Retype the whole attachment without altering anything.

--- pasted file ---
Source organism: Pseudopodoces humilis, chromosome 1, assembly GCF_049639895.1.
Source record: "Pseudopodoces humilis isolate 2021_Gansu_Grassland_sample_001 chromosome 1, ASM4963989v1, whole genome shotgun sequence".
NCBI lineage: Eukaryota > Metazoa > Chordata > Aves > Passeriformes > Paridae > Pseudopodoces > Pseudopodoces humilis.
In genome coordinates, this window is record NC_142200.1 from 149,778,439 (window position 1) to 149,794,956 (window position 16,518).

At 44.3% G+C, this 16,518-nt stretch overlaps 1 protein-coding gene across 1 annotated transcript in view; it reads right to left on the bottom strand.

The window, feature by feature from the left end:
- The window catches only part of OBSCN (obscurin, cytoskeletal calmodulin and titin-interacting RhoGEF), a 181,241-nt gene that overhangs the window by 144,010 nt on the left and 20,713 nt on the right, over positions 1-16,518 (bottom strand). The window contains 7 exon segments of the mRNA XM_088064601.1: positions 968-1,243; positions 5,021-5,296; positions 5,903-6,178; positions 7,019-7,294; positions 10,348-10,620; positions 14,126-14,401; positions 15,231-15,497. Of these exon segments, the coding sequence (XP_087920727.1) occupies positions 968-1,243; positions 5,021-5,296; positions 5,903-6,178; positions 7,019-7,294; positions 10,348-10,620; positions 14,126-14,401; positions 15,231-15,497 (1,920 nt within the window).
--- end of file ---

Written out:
Source organism: Pseudopodoces humilis, chromosome 1, assembly GCF_049639895.1.
Source record: "Pseudopodoces humilis isolate 2021_Gansu_Grassland_sample_001 chromosome 1, ASM4963989v1, whole genome shotgun sequence".
NCBI lineage: Eukaryota > Metazoa > Chordata > Aves > Passeriformes > Paridae > Pseudopodoces > Pseudopodoces humilis.
In genome coordinates, this window is record NC_142200.1 from 149,778,439 (window position 1) to 149,794,956 (window position 16,518).

At 44.3% G+C, this 16,518-nt stretch overlaps 1 protein-coding gene across 1 annotated transcript in view; it reads right to left on the bottom strand.

The window, feature by feature from the left end:
- The window catches only part of OBSCN (obscurin, cytoskeletal calmodulin and titin-interacting RhoGEF), a 181,241-nt gene that overhangs the window by 144,010 nt on the left and 20,713 nt on the right, over positions 1-16,518 (bottom strand). The window contains 7 exon segments of the mRNA XM_088064601.1: positions 968-1,243; positions 5,021-5,296; positions 5,903-6,178; positions 7,019-7,294; positions 10,348-10,620; positions 14,126-14,401; positions 15,231-15,497. Of these exon segments, the coding sequence (XP_087920727.1) occupies positions 968-1,243; positions 5,021-5,296; positions 5,903-6,178; positions 7,019-7,294; positions 10,348-10,620; positions 14,126-14,401; positions 15,231-15,497 (1,920 nt within the window).